Testing for the presence of contaminants such as water in a fuel sample can be time consuming. Further, convenient testing or inspection of fuel samples should be available immediately on taking the sample, regardless of the surrounding conditions. While instruments have been developed to detect water in a fuel sample, there remains a need to determine quickly and accurately whether such contaminants are present in a fuel sample in any environment.
For the purposes of promoting an understanding of the principles of the invention, reference will now be made to the embodiments illustrated in the drawings and specific language will be used to describe the same. It will nevertheless be understood that no limitation of the scope of the invention is thereby intended, such alterations and further modifications in the illustrated device, and such further applications of the principles of the invention as illustrated therein, being contemplated as would normally occur to one skilled in the art to which the invention relates.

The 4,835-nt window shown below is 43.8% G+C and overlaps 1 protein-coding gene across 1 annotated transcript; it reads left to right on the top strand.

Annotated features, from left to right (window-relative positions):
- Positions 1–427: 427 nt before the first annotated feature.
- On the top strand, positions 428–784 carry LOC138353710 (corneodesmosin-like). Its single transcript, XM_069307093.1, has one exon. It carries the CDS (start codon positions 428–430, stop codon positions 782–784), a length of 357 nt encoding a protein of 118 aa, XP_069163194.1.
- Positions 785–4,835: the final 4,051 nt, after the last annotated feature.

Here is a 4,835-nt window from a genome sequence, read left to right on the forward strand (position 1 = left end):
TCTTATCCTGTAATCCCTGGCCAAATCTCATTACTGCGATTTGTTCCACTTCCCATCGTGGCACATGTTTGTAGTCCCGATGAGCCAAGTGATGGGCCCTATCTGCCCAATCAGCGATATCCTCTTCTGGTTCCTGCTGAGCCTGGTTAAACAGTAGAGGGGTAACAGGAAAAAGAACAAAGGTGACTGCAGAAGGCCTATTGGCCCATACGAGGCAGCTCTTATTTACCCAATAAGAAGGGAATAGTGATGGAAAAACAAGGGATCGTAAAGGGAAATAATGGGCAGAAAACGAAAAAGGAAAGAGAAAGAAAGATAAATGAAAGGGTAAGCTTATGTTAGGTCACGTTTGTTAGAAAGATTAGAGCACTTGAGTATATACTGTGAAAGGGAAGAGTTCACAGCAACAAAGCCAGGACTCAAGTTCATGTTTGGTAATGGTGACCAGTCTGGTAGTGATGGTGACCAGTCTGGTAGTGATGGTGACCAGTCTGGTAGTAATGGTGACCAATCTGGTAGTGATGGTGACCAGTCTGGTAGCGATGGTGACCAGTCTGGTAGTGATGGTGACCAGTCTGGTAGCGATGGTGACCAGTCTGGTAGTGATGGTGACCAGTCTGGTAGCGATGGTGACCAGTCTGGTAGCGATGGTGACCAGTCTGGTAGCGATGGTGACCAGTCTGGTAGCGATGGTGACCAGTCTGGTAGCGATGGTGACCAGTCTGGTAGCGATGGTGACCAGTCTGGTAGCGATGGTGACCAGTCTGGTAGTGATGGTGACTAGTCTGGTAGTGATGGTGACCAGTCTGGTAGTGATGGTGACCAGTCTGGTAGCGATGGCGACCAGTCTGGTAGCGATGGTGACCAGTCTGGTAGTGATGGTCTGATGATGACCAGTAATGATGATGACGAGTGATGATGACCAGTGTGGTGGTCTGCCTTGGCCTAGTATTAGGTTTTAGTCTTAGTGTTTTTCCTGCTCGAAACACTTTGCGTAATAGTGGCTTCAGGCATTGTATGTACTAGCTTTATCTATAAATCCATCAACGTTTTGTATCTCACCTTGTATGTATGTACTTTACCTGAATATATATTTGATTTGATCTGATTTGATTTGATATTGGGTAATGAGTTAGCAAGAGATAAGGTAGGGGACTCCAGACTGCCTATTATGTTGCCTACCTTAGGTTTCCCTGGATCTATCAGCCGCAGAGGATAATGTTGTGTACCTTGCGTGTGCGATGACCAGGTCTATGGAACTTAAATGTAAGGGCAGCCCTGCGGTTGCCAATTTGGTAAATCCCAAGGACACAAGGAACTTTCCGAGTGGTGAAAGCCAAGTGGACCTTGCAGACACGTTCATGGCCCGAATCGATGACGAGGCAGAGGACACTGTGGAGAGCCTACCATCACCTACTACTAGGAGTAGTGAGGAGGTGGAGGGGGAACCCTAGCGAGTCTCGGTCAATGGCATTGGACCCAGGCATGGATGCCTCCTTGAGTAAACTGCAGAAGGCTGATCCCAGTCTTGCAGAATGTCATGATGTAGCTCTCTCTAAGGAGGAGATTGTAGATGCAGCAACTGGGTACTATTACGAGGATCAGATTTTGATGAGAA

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Fuel tester 20, in the embodiment shown in
Passageway 26 may have a circular cross sectional shape or may be of other appropriate cross sectional shape. In one embodiment, passageway 26 is a circular cross sectional shape with approximately 0.5 inches diameter. As shown in
In one embodiment shown in